The health of your gut depends on these!

Carolina Style Slaw

Hello everyone,

These last several weeks have been so interesting getting to talk with so many of you about the health of your gut!

The more you know, the healthier you’ll be. However, just knowing doesn’t solve all the problems. Part of the equation is implantation or action.

I am a perfect example of knowing things and not necessarily taking quick action. On some things yes and others, I tend to drag my feet or wait until I have all my “ducks in a row.” Can any of you relate?

Why is that? I mean, if we know something is really good for us and it’s proven to work, why don’t we always do it? Why do we humans tend to take the long way around things?

The irony is that we often come back around to what we know we should be doing in the first place. We could have not taken up so much time if we just would have taken action in the first place.

The good news is this. You can jump on board when you are ready. Just don’t waste too much time getting around to it or lining up those “ducks.”

Since I have a passion for making and consuming fermented foods, I thought I’d share some history that I found fascinating and along with that some benefits and why you should be consuming these incredible healing foods. So let’s dive in, shall we?

What are Fermented Foods?

Let’s first look at todays’ foods. Most of today’s pickles and sauerkraut are made with vinegar instead of the traditional method of lacto-fermentation using salt and/or whey. Bread and pasta are made with commercial yeast instead of being naturally leavened with wild yeast as in a real sourdough. Wine, beer and cheeses are pasteurized, which kills off all the good bacteria we so desperately need to maintain health.

There are many advantages to going back to the traditional ways of our ancestors, and eating more fermented foods. And no they aren’t scary or hurt you.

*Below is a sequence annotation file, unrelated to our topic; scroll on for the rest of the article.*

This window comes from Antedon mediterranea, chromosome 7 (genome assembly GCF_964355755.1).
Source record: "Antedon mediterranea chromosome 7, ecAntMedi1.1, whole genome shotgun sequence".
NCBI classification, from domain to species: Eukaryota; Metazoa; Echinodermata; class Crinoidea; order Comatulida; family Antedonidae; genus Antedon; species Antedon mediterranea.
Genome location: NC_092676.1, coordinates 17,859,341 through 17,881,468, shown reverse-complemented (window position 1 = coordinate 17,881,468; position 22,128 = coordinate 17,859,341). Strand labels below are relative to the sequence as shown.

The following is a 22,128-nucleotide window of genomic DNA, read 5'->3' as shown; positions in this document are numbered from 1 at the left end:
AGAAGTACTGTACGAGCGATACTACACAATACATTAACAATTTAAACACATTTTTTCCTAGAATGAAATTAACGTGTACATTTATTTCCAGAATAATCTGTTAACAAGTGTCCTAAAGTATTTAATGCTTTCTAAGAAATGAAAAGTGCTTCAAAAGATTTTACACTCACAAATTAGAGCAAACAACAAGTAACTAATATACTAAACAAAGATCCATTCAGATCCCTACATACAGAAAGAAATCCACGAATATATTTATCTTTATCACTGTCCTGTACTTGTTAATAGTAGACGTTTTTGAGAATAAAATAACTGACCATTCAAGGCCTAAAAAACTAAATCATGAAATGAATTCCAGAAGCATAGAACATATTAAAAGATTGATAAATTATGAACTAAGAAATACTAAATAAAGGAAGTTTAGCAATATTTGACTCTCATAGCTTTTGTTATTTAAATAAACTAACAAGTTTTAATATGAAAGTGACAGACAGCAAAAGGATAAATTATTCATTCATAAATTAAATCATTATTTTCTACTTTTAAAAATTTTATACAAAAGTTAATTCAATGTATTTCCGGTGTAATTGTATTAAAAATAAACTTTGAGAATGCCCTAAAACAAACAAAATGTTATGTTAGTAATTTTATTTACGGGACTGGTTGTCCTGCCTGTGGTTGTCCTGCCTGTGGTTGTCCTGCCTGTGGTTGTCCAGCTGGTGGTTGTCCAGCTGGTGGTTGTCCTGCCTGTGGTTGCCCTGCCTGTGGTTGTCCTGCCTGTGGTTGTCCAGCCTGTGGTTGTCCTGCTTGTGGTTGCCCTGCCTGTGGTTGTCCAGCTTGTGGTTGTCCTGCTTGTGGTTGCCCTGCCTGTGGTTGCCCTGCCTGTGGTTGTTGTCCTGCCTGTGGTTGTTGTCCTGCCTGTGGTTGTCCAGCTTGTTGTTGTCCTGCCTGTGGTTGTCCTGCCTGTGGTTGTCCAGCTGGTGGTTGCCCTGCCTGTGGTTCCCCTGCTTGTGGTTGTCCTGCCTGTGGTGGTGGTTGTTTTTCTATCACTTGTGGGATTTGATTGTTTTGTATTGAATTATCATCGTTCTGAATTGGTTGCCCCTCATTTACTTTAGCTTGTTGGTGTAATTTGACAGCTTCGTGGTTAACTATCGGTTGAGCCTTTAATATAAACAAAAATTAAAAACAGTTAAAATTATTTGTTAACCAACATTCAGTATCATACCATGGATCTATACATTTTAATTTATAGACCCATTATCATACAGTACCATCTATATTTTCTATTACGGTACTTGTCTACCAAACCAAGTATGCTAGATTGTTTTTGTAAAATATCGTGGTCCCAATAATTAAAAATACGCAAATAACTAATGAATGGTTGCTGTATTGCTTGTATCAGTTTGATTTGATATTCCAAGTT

Let’s now look at our history. Humans all over the world have been fermenting food since ancient times. The earliest evidence of winemaking dates back to eight thousand years ago in the Caucasus area of Georgia. Seven-thousand-year-old jars which once contained wine were excavated in the Zagros Mountains in Iran. There is evidence that people were making fermented beverages in Babylon around 5000 BC, ancient Egypt circa 3150 BC, pre-Hispanic Mexico circa 2000 BC, and Sudan circa 1500 BC. There is also evidence of leavened bread in ancient Egypt dating back to 1500 BC and of milk fermentation in Babylon circa 3000 BC.

“In the normal scheme of things, we’d never have to think twice about replenishing the bacteria that allow us to digest food. But since we’re living with antibiotic drugs and chlorinated water and antibacterial soap and all these factors in our contemporary lives that I’d group together as a ‘war on bacteria,’ if we fail to replenish [good bacteria], we won’t effectively get nutrients out of the food we’re eating.” – Sandor Katz

Benefits of Eating Fermented Foods

Improves Digestion – Fermenting our foods before we eat them is like partially digesting them before we eat or drink them. Sometimes people who can’t tolerate milk can eat yogurt or consume kefir. That’s because the lactose (which is usually the part people can’t tolerate) in milk is broken down as the milk is fermented and turns into yogurt and kefir.